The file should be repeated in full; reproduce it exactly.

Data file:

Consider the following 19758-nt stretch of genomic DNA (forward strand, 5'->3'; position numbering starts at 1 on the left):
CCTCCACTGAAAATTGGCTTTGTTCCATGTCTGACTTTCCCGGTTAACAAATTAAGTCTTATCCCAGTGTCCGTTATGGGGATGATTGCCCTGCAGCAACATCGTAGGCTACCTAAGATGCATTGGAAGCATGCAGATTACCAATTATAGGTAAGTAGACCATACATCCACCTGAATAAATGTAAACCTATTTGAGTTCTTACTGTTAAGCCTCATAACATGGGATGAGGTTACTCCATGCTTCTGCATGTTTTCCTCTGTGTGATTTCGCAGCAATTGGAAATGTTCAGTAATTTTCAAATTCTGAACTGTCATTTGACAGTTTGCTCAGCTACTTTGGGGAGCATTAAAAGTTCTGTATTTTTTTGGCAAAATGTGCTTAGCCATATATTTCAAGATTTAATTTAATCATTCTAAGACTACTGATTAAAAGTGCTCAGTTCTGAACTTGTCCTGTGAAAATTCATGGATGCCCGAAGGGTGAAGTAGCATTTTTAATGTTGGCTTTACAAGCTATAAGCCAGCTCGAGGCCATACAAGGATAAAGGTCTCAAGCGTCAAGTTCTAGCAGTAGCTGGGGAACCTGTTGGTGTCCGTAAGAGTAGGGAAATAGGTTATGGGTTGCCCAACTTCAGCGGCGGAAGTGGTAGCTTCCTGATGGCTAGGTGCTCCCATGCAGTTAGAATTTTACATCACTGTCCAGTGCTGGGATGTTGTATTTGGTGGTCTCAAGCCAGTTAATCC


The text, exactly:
Consider the following 19758-nt stretch of genomic DNA (forward strand, 5'->3'; position numbering starts at 1 on the left):
CCTCCACTGAAAATTGGCTTTGTTCCATGTCTGACTTTCCCGGTTAACAAATTAAGTCTTATCCCAGTGTCCGTTATGGGGATGATTGCCCTGCAGCAACATCGTAGGCTACCTAAGATGCATTGGAAGCATGCAGATTACCAATTATAGGTAAGTAGACCATACATCCACCTGAATAAATGTAAACCTATTTGAGTTCTTACTGTTAAGCCTCATAACATGGGATGAGGTTACTCCATGCTTCTGCATGTTTTCCTCTGTGTGATTTCGCAGCAATTGGAAATGTTCAGTAATTTTCAAATTCTGAACTGTCATTTGACAGTTTGCTCAGCTACTTTGGGGAGCATTAAAAGTTCTGTATTTTTTTGGCAAAATGTGCTTAGCCATATATTTCAAGATTTAATTTAATCATTCTAAGACTACTGATTAAAAGTGCTCAGTTCTGAACTTGTCCTGTGAAAATTCATGGATGCCCGAAGGGTGAAGTAGCATTTTTAATGTTGGCTTTACAAGCTATAAGCCAGCTCGAGGCCATACAAGGATAAAGGTCTCAAGCGTCAAGTTCTAGCAGTAGCTGGGGAACCTGTTGGTGTCCGTAAGAGTAGGGAAATAGGTTATGGGTTGCCCAACTTCAGCGGCGGAAGTGGTAGCTTCCTGATGGCTAGGTGCTCCCATGCAGTTAGAATTTTACATCACTGTCCAGTGCTGGGATGTTGTATTTGGTGGTCTCAAGCCAGTTAATCC